Well, what happened there is a metaphor | William H. Gass

The full metaphor is not accepted any more. It isn’t taken seriously, and as we say, an arm of the sea threw a curve at the batter. No. Things do deflate and become literal in that sense. That is a conventional, standard way of thinking. My notion of metaphor comes again from scientific practice. Science consists of two realms of scientific operation: on one view, mathematical systems are proceeding and developing on their own, with their own rules on relationship. Then on the other side you have a collection of observations — very chaotic, unorganized. The idea of science is to get the observations into the system, because over here in the system all is wonderful, deductive, clear (relatively speaking). If we could get the observations over here, we could create a model which is an invested system. What Galileo did, for example, was to figure out how to get motion into geometry, once he saw that an inclined plane was a triangle, or that he could get, say, distance as a rectangle with speed and time — it’s just the same formula as the area of a rectangle. Then somebody like Descartes transforms the whole science of mechanics by putting geometry into algebra—makes it a much more sophisticated, subtle system. Everything is transformed without any move except that the algebra swallows geometry, and geometry has swallowed kinetics.

So you have those great moves, and what it means is that what science does is develop a model in which we look at the shadow the tree casts, and we see a right triangle. If we make a few measurements, we make some deductions. Now, what a metaphor tends to do, it seems to me, is that one element of a metaphor tends to stand as the abstract system, while the other is the set of unorganized observations, and what you build is a model that all observational system to be structured by the abstract system is a choice — it is arbitrary, in the sense that there is nothing more abstract about the one term in the metaphor than the other. And you can have interactive ones where they take turns — this suddenly is the abstract system where it was disorganized.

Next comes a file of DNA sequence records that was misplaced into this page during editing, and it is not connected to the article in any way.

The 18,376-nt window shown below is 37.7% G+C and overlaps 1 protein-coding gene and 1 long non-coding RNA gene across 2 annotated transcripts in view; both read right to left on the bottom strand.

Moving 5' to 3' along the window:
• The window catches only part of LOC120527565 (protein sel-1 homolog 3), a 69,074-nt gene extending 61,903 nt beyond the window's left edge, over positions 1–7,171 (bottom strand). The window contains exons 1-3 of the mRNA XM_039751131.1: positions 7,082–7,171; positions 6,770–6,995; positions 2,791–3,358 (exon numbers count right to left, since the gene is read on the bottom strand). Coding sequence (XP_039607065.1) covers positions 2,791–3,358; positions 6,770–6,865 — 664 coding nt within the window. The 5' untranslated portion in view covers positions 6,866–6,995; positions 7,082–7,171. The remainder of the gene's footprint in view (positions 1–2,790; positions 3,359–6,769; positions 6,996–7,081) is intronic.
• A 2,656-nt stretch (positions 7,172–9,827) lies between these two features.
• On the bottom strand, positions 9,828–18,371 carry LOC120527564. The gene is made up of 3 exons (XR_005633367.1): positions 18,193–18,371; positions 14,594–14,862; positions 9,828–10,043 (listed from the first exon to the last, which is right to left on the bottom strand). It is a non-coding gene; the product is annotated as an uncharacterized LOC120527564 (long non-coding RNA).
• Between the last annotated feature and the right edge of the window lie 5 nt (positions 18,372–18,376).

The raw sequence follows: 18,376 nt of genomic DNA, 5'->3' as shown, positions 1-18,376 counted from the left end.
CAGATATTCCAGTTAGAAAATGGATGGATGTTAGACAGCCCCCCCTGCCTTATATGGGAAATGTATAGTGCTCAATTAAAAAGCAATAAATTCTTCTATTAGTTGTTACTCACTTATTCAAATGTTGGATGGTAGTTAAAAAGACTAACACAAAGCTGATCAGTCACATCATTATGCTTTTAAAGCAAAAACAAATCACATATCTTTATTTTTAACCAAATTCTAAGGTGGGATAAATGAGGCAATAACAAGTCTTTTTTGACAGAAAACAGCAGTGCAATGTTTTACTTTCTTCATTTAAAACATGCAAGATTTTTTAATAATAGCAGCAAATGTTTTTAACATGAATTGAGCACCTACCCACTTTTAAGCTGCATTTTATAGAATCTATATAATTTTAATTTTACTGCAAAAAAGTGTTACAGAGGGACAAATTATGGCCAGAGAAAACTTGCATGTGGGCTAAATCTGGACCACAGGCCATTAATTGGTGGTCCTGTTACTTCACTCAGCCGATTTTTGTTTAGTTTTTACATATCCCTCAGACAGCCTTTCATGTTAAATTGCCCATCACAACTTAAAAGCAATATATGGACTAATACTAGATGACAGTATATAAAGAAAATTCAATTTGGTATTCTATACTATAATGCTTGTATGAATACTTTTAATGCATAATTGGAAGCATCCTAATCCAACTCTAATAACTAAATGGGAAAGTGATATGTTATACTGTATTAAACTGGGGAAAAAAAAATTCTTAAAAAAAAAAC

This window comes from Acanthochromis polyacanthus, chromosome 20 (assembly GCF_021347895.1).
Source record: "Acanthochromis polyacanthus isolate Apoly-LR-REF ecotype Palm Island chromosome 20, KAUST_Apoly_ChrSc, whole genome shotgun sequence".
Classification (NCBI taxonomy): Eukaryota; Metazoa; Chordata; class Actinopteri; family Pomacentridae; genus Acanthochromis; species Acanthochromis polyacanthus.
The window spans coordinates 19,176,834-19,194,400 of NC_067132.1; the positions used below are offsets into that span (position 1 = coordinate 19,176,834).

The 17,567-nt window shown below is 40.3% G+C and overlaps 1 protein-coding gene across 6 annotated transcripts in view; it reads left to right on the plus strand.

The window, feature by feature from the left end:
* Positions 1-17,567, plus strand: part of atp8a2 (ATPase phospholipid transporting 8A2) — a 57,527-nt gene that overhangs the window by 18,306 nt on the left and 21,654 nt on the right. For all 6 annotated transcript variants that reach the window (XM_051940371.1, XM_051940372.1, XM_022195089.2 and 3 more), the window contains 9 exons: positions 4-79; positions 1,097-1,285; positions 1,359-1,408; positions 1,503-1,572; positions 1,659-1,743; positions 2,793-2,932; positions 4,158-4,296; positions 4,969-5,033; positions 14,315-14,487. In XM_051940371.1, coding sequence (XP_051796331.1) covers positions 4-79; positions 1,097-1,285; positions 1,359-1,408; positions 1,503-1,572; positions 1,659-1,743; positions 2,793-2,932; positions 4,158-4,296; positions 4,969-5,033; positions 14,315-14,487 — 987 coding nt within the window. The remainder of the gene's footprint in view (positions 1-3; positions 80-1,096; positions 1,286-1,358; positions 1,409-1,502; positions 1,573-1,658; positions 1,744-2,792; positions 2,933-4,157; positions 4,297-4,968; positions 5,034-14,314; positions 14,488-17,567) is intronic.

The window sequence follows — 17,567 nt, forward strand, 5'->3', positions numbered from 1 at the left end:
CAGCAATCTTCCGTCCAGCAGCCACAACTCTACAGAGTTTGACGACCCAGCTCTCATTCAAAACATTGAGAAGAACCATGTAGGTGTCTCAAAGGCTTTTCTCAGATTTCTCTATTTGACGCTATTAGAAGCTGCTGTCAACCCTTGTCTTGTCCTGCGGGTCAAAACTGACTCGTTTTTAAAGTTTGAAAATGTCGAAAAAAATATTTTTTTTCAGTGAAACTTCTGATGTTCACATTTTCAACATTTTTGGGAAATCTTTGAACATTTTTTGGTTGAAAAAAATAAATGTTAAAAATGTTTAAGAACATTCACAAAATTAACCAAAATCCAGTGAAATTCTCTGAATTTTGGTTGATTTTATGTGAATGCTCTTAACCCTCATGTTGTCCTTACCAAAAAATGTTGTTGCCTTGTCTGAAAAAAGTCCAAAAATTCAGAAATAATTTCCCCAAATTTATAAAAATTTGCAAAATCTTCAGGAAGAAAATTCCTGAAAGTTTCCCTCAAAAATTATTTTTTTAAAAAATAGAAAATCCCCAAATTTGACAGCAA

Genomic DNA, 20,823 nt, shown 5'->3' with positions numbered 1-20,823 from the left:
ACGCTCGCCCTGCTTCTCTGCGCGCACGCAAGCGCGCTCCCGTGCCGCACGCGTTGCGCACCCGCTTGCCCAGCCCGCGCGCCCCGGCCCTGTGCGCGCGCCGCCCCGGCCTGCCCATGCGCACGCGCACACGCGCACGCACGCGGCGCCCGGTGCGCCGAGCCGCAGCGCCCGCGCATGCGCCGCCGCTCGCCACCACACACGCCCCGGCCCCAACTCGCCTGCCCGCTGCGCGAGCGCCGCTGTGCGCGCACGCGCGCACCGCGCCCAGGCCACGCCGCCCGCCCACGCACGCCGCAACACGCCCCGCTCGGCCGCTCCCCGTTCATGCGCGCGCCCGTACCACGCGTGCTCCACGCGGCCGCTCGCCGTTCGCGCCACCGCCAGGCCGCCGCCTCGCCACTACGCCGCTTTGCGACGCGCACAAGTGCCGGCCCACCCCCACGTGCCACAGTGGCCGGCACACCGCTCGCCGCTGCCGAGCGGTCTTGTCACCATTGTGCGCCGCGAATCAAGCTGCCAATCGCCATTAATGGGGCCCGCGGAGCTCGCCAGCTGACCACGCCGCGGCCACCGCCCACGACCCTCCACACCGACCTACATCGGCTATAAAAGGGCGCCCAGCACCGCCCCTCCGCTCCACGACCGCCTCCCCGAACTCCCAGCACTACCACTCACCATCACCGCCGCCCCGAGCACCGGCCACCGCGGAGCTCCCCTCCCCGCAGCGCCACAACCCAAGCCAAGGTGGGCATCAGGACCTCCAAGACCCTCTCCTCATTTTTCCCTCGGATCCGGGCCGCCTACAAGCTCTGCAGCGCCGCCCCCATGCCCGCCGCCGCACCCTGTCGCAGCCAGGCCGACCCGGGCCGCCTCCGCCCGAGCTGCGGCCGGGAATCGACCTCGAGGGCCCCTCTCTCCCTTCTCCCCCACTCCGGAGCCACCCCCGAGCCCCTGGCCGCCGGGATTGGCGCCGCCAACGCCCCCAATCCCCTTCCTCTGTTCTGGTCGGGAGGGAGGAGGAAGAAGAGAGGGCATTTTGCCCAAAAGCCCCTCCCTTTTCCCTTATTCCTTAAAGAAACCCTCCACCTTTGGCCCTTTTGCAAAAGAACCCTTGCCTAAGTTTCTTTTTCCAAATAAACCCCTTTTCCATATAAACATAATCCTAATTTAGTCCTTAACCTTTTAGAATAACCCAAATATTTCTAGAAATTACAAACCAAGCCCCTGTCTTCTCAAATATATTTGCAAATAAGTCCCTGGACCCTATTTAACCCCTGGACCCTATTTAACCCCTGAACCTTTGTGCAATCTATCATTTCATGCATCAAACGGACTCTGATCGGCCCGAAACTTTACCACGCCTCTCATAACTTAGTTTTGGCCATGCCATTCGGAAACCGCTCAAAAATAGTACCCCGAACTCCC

Furthermore, what is the system? Let’s say, “rose.” There is a history of the term, and it isn’t organized in a nice, algebraic way. It is, in fact, this great landscape of meanings connected in various ways, and sometimes not, and even connected with other meanings — “he rose up” — just on sound parallels. We now create this model that is one thing seen in terms of this whole system. Then, just as in science, you have the scope of the law. It only holds for gases. It has only a range of things. And so there is this scope of the metaphor: How far is it pushed? Is it just to be held for a certain distance, and then dropped? Shakespeare is wonderful, because he tends to hold on to an image throughout a play.

For me, when you are doing this, you are exploring what would happen to this one meaning if it suddenly reorganized. Then it produces a multiple of metaphors, of models. One of my favorite examples is in Shakespeare’s Antony and Cleopatra, “The hearts that spanieled me at heels.” Antony is complaining that his followers have deserted him: “Hearts that spanieled me at heels, to whom I gave their wishes, do discandy, melt their sweets on blossoming Caesar, and this pine is barked, that overtopped them all.” Well, what happened there is a metaphor. “Hearts” right from the beginning is a pun on “harts,” in a way, and then the dog imagery for the followers is put inside, and then another one and then another one. Incredibly complex, incredibly rich multiplying imagery. You know how the followers behave, in detail. But every phrase is a metaphor.